Kevin Drum explains what W. Michael Cox of the Fed means by "portfolio diversification in your income." Try to guess what it means without reading the explanation.
There are serious arguments to be made from the conservative side of economics. I've been fairly well persuaded, for example, that in general free-er trade is good for the economies of all concerned (though I think major changes in the playing field should be phased in evenly over periods on the order of 10-20 years, to give people lots of time to adjust, and we should require a phase-in of some kind of basic labor and environmental standards in our trading partners over a similar period, and provide a lot more services to help those displaced in our own country). I'm also convinced that Supply Side Economics is worth looking at -- when it isn't interpreted as "taxes are always too high" (and that tax cuts for the rich pay for themselves), but instead as the general class of policies aimed at increasing Aggregate Supply, which can mean reducing the burden on investment where possible, but also investing in education and infrastructure, using regulation to eliminate externalities that screw up markets like the one for wild-caught fish (there would be more, and cheaper, fish available if we could prevent overfishing), and so on.
But, in practice, conservative economists have gone off the deep end. They advocate giving people private investment accounts for retirement, healthcare, etc, when in fact it has been well demonstrated that the vast majority of citizens do not know how to administer investment accounts. Tony Snow, spokesman for the White House that advocates the "ownership society", does not even know enough about investing to take the "Free Money!" offer of employee matching funds on a 401(k). People should not have to manage a dozen different accounts, and we should be aiming to protect defined-benefit pensions through Social Security, and re-expand them in the private sector, even if that means accepting lower average returns in exchange for the reduced risk to individuals (not to mention entire age cohorts who happen to be trying to retire right when a crash smacks their private accounts).
A conservative "fiscal hawk" is somebody who thinks giving $300 billion to the wealthiest 0.1% of families (by borrowing on our national credit line, of course) is a better idea than raising the minimum wage.
Now they're saying that it's a wonderful thing to hold down two jobs in order to afford overpriced housing. The economy is doing great! It's growing at 4%-ish, supported by impressive productivity growth. But us peons don't appreciate the brilliance of conservative economics, just because our wages (net of inflation -- and note that a lot of luxury goods are inflating much more slowly than housing, energy, education, etc) are declining and we have to work harder to maintain the same standard of living.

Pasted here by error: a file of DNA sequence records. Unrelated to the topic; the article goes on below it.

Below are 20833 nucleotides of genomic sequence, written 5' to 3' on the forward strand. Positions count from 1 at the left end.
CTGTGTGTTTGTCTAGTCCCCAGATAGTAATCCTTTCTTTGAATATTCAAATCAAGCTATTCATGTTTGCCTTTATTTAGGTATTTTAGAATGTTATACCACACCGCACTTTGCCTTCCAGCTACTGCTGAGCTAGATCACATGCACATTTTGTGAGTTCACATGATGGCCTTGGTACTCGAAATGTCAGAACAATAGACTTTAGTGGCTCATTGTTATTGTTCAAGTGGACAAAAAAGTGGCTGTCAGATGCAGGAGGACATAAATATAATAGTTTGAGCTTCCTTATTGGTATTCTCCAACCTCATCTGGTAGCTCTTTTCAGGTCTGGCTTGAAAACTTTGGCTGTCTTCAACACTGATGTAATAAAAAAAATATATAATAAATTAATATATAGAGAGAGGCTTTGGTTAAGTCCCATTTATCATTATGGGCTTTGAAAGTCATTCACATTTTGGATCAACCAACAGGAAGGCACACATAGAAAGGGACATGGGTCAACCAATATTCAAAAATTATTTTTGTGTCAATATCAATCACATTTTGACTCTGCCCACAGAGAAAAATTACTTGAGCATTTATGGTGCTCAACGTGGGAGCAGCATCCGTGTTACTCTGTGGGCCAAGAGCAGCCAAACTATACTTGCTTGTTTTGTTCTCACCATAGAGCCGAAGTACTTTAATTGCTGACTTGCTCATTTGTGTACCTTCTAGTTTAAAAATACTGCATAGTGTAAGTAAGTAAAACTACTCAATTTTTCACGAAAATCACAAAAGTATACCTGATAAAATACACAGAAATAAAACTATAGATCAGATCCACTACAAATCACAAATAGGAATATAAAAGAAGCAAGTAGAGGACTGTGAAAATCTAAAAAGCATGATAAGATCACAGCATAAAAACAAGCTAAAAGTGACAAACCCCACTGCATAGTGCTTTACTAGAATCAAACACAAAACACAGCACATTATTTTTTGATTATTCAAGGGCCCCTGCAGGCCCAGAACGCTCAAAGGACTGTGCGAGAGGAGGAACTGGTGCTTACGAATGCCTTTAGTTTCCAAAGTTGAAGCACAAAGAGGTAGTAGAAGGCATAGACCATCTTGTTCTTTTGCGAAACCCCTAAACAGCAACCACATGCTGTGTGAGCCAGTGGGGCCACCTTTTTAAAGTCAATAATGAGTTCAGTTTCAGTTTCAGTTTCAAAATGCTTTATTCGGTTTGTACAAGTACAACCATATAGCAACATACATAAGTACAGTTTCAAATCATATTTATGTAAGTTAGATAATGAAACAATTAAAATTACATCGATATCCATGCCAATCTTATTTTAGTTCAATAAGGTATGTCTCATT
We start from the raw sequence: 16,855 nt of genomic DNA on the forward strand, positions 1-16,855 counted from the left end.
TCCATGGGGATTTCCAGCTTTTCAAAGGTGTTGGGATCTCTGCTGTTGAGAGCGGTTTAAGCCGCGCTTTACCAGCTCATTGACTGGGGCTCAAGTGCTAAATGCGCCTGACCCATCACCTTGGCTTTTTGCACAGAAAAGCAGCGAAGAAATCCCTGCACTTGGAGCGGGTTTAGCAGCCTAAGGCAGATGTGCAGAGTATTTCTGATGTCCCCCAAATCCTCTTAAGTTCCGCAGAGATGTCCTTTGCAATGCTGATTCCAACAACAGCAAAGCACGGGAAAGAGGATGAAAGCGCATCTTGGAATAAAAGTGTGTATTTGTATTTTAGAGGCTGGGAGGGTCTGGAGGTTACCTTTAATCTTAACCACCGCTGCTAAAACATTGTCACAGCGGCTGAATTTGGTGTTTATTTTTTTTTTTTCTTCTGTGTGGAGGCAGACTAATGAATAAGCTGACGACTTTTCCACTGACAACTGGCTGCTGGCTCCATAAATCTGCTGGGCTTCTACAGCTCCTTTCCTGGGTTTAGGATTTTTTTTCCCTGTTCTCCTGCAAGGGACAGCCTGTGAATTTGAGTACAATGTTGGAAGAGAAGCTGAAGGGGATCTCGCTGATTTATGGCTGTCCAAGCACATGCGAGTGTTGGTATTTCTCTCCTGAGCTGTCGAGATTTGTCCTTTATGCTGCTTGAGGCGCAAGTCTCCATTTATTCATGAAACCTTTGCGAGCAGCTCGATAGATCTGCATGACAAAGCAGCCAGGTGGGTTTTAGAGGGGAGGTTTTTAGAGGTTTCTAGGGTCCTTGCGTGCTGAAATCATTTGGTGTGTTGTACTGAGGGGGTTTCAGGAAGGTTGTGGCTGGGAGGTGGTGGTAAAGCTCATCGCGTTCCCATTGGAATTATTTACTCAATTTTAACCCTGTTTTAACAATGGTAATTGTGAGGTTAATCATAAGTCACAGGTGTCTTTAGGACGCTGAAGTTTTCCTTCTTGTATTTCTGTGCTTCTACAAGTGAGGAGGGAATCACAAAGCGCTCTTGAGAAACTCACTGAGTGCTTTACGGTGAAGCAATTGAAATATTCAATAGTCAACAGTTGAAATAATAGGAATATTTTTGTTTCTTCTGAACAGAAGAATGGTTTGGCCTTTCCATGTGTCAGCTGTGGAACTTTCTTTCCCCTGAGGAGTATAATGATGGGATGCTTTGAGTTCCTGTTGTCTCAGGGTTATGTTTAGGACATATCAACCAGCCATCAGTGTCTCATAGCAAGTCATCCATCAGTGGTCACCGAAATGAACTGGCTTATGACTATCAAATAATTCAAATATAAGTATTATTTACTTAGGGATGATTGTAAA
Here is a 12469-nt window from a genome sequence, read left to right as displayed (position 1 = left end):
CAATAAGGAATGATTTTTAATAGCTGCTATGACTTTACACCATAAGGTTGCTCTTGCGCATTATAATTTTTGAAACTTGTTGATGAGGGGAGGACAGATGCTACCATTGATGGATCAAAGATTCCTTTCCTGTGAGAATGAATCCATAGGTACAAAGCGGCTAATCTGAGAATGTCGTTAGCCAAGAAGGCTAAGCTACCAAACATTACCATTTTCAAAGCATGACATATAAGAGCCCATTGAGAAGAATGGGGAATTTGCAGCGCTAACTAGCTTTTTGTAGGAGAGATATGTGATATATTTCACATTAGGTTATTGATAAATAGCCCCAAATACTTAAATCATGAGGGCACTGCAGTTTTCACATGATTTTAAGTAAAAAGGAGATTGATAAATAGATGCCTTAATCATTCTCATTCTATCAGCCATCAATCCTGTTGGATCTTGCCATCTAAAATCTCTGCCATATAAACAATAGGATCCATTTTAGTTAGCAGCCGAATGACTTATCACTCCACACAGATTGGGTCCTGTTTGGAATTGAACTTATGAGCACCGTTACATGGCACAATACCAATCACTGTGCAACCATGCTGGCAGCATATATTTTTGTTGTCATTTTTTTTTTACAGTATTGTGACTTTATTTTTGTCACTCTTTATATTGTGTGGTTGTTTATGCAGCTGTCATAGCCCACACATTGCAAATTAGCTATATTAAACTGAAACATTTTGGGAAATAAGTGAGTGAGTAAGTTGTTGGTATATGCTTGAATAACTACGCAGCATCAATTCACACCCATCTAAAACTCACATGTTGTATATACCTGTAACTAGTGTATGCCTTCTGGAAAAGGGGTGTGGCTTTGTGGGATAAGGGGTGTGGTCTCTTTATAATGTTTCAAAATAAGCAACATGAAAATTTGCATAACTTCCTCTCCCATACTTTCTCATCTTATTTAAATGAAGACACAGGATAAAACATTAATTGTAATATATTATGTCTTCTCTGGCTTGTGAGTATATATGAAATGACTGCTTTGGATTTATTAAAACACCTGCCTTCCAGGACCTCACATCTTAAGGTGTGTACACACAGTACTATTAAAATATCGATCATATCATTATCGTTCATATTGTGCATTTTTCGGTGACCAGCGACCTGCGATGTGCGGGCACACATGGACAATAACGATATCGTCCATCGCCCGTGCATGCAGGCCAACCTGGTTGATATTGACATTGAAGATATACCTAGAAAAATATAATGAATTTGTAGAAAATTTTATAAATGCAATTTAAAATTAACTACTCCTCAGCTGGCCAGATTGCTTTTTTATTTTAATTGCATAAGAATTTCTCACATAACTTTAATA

I think a lot of my friends are wondering why I've gotten so politicaly obsessed -- why I'm expending my energy on this stuff when there are lots of other fun things that I enjoy, which I'm giving up for lack of time. The answer is found in stuff like this. There are a lot of people working very hard to make our world a worse place: a place where even our most respected public servants -- didn't many of us, as kids, idolize teachers, firefighters, and policemen? -- are forced to work a second job, because those who benefit the most from the social contract can't be bothered to pay for its maintenance. How can anyone say, with a straight face, that this is a "wonderful" thing? What kind of sick, amoral worldview does such a person hold? I don't know about you, but I'm not going to sit still and let them have their way.
BTW, I'm not sure how many of you live in San Jose, but both of the candidates for SJ Mayor were at the Democratic Reunion picnic I was working at this past Saturday. I talked with Cindy Chavez for a bit -- she's been endorsed by the party, and is idolized by many of the more experienced activists I've been working with, for having been a tireless and effective activist, and having brought a new level of public accessibility and accountability to her work as a city councilwoman. Her opponent, Chuck Reed, is a conservative Democrat who has distanced himself from the party and accepted a lot of backing from Business Roundtable types; he has, rather hypocritically, tried to tie Chavez to the corruption scandal around the current mayor, who catered to some business interests by negotiating contracts without properly briefing the council. (Which of the two candidates seems more likely to be in bed with business? The one who's taken less money from large businesses with a stake in city contracting? Please.)